– I get a phone call from Lao Wang.  He asks me where I am.  I give the phone to my colleague since he speaks at a rate of 1,000 words per minute rendering him completely impossible to comprehend on the phone.  Apparently, I have left my window opened, and there is rain in the forecast.  I instruct my colleague to inform him that I am not going home to close my window.  Upon arriving home 6 hours later (in which time it did not rain…), I discover my window is closed.

– I get up and head out for the day.  Later on, when I see Bo, my roommate, he tells me that Lao Wang has been to our place in the morning.  Respectfully, he knocked, and then brought in two girls.  They walked around our apartment, taking pictures of each of the rooms (including our bedrooms), and then left.  An hour later, two boys come in with Lao Wang, and get the same privileged tour.  I imagine we are being kicked out but have no idea.

– Plant Watering lady (who clearly has too much time on her hands now that I have relinquished her of the duty of watering my two trees) cannot understand why Bo put a pillow on the roof.  She asks me about this every day for a week.  I always tell her that I also don’t know.  Finally, she takes it in for Bo.  

– It’s 6 in the morning.  Bo hasn’t moved in yet, and I heard a frantic pounding on the front door.  It’s Lao Wang.  He comes running into my apartment and busts into Bo’s room.  Some pipe had busted and water was flooding out everywhere.  He frantically kills the water and turns to me.  I look at him completely confounded.  He asks me for a mop but I tell him that I don’t have one.  He runs back downstairs and comes back up.  “Go back to sleep,” he tells me.  Being 6:30 AM, I take up his offer.  He spends the next half hour mopping up the water.  When I wake up hours later, he is back with a new guy.  They are wearing my flip flops that were by the door and fixing the pipe in the bathroom.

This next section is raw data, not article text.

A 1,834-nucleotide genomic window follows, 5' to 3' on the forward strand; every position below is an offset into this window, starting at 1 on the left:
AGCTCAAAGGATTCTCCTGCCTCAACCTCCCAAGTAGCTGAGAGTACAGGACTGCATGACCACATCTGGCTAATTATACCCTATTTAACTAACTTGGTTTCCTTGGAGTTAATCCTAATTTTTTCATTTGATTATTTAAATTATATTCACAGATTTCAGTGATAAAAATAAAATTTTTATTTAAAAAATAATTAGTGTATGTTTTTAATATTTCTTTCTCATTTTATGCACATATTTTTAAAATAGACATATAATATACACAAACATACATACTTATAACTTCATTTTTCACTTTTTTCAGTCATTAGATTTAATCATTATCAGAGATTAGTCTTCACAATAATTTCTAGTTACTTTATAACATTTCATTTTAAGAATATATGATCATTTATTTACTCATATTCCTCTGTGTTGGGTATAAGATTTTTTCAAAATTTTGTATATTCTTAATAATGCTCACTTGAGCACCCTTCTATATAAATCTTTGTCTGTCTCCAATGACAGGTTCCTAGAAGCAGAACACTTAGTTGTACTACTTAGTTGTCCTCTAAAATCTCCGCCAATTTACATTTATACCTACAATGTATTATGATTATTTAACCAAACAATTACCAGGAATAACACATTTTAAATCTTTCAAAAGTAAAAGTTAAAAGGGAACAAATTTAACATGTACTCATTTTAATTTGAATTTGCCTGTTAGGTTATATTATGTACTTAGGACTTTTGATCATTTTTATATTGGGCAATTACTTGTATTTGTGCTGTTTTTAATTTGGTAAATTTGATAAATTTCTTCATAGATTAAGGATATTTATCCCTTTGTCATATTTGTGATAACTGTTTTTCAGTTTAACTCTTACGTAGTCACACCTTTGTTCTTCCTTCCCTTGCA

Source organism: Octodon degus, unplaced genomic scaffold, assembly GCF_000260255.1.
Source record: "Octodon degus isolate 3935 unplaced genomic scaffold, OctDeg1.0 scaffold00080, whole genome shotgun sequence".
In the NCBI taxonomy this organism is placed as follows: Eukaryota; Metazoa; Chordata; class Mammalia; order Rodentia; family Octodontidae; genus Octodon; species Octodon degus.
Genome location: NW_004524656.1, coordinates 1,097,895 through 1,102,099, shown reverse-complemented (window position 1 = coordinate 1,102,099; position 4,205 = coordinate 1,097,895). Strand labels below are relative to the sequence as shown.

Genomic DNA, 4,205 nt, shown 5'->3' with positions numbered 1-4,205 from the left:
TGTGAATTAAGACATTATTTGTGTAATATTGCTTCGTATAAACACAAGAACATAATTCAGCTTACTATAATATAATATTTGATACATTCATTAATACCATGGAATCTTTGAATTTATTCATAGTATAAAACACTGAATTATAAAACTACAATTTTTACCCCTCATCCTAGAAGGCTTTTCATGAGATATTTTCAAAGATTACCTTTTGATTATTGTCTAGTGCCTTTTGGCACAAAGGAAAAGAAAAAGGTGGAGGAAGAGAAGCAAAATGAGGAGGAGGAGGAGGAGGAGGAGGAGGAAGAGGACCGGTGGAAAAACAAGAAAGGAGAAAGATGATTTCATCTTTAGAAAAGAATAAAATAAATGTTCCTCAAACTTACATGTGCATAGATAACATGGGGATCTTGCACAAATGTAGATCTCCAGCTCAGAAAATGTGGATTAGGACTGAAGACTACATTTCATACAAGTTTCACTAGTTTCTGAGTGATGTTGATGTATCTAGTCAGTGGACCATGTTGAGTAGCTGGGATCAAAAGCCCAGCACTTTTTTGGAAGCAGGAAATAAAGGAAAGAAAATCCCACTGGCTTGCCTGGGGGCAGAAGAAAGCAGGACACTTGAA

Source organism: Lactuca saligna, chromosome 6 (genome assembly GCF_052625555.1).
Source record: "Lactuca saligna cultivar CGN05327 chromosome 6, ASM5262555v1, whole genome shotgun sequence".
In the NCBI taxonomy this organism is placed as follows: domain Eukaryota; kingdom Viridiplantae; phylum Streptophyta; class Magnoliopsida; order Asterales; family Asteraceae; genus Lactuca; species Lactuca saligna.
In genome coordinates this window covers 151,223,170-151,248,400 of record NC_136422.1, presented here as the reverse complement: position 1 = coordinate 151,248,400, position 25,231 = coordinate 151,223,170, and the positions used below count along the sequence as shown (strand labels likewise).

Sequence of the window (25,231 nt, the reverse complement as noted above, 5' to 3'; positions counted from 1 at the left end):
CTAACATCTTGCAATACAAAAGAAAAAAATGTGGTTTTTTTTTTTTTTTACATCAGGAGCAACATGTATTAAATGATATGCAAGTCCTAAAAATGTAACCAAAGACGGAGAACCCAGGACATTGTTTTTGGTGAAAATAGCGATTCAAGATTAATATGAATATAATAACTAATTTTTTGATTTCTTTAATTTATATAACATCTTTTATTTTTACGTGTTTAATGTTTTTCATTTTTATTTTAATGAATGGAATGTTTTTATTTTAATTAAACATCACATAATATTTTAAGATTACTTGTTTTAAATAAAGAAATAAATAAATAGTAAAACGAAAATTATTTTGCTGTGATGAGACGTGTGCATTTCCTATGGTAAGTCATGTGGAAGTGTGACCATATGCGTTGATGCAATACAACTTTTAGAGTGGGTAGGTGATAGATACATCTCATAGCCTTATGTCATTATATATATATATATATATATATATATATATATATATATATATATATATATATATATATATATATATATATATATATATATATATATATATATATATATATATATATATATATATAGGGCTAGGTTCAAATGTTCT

These are just a few of the highlights.  While the rate of the oddities is slowing down, they do continue, and I’ll be sure to keep updating them.  Now, I’m going to head out for the day.  Bye bye for now.

Only Miami is America

“Where are you from?” 

“The US,” I answer.  Upon seeing a blank look, I dumb it down…”America.”

“Oh.  Really?  Where in America?  I’m from Miami.”

Oh.  He’s one of them!  I guess.  What I mean when I guess this is, he is one of the Chinese people who has lived in the US or has even gained citizenship, but then comes back to China and tells every foreigner who he/she meets that they are from xx city in the States.  Most recently, I had someone tell me they were from New York, and when I asked where in New York, he lost all ability to speak English.  He apparently had citizenship, but my guess is he rarely ventured outside of Chinatown.

“Are you from New York?” he goes on.

“Close.  Pennsylvania.”

“I knew it,” he says.  Then he quickly corrects himself, “Are you really from America?  I don’t believe you.”

“I can show you my ID if you really want,” I laugh.

“Show it to me,” he says, dead seriously.

He takes the ID, looks at it carefully, and says, “Hmmm…”

In order to take the attention from his judgment of my Americanness, I attempt to tell him I have never been to Miami but am dying to go.  Before I can say that I would really like to go, he cuts me off, “You have never been to Miami?  You are not American.  You are not American.  You are Chinese.”

Being told I’m Chinese by a Chinese person was new!  Usually people guess that I’m Latino, Italian, Spanish, Middle Eastern or something fun like that.  But Chinese…that was a new one.  Obviously, he wasn’t serious, but the look on his face would beg the differ.